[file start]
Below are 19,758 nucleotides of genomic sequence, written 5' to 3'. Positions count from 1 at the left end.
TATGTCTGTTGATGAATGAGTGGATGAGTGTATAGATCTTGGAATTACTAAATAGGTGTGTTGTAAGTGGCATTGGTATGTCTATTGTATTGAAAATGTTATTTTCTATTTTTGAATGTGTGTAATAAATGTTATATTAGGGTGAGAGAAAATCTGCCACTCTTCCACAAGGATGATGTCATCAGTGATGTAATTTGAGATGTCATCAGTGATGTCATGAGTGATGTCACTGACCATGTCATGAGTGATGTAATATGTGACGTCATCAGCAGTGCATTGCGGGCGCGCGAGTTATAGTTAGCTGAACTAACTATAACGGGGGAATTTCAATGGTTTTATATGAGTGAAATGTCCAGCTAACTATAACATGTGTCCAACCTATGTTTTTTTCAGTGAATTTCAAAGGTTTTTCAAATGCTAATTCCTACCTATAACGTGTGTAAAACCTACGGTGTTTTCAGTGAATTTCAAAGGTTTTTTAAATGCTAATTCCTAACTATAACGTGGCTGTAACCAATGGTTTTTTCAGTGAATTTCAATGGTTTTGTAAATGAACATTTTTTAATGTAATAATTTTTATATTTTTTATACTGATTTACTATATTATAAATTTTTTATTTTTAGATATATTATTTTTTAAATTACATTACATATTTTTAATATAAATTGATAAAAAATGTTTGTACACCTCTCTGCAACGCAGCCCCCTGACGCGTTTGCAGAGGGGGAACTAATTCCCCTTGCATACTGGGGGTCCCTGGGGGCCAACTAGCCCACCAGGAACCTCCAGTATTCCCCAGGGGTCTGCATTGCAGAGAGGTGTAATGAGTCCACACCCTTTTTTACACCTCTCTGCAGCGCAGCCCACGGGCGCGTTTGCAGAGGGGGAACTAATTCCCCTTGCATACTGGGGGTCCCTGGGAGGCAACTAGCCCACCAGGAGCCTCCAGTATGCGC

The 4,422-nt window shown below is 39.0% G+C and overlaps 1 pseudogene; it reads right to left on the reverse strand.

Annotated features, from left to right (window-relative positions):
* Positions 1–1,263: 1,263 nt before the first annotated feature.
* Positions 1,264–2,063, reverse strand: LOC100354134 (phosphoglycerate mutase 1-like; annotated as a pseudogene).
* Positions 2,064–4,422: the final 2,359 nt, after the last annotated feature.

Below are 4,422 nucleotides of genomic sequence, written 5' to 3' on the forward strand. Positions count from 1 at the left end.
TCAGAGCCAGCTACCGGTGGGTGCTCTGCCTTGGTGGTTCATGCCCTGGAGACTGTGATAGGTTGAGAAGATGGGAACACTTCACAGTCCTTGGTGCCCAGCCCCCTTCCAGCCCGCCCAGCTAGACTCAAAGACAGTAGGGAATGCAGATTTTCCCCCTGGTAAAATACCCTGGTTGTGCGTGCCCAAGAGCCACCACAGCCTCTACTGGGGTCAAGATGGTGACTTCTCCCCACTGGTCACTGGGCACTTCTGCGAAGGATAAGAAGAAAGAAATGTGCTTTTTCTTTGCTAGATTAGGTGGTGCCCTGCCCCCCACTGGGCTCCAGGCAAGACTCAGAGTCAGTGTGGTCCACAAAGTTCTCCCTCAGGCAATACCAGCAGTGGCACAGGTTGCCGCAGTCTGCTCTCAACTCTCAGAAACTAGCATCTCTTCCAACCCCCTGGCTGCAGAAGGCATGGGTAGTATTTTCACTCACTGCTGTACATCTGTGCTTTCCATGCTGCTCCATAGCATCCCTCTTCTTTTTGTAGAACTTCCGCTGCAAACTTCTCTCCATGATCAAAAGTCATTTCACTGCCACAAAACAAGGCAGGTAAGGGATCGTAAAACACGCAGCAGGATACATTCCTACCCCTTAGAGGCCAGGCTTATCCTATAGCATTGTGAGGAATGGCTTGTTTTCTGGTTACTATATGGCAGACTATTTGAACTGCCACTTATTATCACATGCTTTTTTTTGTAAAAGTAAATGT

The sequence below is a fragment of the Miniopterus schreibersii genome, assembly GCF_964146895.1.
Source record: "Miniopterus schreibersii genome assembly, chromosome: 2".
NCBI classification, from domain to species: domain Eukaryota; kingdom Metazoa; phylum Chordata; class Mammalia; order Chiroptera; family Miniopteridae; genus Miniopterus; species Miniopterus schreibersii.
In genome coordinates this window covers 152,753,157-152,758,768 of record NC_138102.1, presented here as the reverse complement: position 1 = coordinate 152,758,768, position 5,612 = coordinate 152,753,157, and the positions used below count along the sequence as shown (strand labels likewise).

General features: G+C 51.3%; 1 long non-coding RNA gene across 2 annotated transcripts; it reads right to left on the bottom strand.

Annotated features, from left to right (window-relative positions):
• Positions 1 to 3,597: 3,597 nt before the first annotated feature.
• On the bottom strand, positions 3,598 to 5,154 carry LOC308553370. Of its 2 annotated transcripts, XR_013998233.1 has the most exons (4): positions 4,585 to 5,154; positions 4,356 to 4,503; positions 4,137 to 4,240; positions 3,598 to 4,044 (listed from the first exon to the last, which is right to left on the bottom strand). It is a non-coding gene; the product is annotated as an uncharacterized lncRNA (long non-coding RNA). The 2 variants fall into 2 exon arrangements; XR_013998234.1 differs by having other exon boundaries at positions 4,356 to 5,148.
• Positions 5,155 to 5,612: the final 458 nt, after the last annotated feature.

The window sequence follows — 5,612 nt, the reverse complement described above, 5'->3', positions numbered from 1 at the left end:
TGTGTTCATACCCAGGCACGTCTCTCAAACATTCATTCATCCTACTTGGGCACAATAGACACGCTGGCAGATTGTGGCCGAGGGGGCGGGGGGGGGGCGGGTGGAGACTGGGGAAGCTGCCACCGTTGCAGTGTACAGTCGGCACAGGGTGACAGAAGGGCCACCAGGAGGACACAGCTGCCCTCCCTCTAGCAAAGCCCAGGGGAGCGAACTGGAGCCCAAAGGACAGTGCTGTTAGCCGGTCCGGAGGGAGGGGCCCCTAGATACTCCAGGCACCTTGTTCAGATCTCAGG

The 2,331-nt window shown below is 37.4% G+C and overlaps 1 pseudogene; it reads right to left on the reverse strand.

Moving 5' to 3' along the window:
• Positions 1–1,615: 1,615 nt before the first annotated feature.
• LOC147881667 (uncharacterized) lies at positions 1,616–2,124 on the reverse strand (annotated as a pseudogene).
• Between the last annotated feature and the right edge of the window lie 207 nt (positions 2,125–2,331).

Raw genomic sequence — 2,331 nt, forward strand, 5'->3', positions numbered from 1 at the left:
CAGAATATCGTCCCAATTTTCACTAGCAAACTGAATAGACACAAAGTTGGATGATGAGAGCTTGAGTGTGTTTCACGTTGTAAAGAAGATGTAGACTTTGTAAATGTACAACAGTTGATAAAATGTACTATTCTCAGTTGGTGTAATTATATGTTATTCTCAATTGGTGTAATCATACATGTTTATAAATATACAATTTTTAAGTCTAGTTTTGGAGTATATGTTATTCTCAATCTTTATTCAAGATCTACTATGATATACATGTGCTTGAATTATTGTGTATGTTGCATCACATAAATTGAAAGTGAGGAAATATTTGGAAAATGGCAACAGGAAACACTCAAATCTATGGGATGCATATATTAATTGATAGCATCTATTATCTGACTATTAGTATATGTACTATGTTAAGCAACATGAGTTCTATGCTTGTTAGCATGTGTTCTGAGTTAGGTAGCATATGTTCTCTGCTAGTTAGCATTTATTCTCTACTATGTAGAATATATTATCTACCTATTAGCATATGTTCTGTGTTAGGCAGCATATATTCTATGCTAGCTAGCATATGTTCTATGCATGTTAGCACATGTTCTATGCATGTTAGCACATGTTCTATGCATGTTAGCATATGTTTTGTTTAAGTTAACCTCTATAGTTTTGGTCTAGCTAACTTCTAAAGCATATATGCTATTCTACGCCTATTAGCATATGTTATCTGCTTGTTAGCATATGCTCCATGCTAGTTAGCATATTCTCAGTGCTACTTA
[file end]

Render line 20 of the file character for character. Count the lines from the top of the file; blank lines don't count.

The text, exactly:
TGTGTTCATACCCAGGCACGTCTCTCAAACATTCATTCATCCTACTTGGGCACAATAGACACGCTGGCAGATTGTGGCCGAGGGGGCGGGGGGGGGGCGGGTGGAGACTGGGGAAGCTGCCACCGTTGCAGTGTACAGTCGGCACAGGGTGACAGAAGGGCCACCAGGAGGACACAGCTGCCCTCCCTCTAGCAAAGCCCAGGGGAGCGAACTGGAGCCCAAAGGACAGTGCTGTTAGCCGGTCCGGAGGGAGGGGCCCCTAGATACTCCAGGCACCTTGTTCAGATCTCAGG